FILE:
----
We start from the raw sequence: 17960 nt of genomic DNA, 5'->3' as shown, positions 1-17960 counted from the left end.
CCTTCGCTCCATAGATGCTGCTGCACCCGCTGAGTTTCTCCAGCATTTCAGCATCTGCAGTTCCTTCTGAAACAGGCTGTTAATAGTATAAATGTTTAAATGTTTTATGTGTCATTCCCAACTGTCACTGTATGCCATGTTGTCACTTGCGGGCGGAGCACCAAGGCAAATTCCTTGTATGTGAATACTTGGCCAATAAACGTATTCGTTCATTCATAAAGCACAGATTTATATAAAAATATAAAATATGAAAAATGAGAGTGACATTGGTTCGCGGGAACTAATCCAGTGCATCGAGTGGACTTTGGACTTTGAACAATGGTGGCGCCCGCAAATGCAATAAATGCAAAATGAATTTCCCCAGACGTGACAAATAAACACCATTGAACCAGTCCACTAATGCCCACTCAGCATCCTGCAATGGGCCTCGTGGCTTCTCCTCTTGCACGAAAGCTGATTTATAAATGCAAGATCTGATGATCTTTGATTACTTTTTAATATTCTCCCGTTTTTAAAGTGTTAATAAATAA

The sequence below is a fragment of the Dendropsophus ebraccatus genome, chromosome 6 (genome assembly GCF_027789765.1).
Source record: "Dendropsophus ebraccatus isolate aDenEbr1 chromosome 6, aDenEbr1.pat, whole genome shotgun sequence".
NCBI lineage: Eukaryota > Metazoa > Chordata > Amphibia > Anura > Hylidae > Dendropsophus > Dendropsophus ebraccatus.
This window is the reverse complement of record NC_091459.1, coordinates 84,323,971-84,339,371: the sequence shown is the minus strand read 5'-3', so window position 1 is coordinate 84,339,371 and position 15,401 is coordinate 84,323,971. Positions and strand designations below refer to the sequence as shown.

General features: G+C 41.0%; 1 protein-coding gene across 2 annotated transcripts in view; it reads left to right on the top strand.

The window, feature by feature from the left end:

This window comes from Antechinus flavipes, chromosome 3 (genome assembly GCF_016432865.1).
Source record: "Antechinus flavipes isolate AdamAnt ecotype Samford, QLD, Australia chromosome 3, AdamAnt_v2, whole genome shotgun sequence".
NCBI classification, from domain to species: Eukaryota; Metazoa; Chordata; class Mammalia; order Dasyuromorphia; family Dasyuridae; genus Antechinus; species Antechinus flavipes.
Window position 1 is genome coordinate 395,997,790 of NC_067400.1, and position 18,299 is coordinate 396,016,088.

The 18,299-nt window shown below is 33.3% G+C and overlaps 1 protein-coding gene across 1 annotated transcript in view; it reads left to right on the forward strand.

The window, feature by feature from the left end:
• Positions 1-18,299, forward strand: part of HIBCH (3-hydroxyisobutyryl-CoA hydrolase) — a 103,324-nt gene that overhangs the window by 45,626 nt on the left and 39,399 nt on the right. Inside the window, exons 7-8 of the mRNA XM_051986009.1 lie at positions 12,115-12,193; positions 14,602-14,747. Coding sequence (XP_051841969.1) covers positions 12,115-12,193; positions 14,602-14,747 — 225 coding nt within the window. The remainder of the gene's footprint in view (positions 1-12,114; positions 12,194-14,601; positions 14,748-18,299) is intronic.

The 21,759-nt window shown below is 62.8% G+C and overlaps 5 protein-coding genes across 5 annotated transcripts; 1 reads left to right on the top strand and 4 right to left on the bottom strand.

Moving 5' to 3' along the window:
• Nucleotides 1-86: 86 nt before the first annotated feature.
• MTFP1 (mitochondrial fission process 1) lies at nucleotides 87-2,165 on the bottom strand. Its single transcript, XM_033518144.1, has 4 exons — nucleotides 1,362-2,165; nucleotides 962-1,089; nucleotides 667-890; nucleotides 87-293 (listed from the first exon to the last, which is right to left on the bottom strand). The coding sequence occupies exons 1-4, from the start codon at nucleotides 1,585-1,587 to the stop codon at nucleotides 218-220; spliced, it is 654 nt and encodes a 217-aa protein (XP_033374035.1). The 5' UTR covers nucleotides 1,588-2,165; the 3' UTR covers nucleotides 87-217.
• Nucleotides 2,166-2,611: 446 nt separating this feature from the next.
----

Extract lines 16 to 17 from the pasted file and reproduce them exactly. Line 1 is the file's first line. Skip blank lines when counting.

The 21,759-nt window shown below is 62.8% G+C and overlaps 5 protein-coding genes across 5 annotated transcripts; 1 reads left to right on the top strand and 4 right to left on the bottom strand.

Moving 5' to 3' along the window: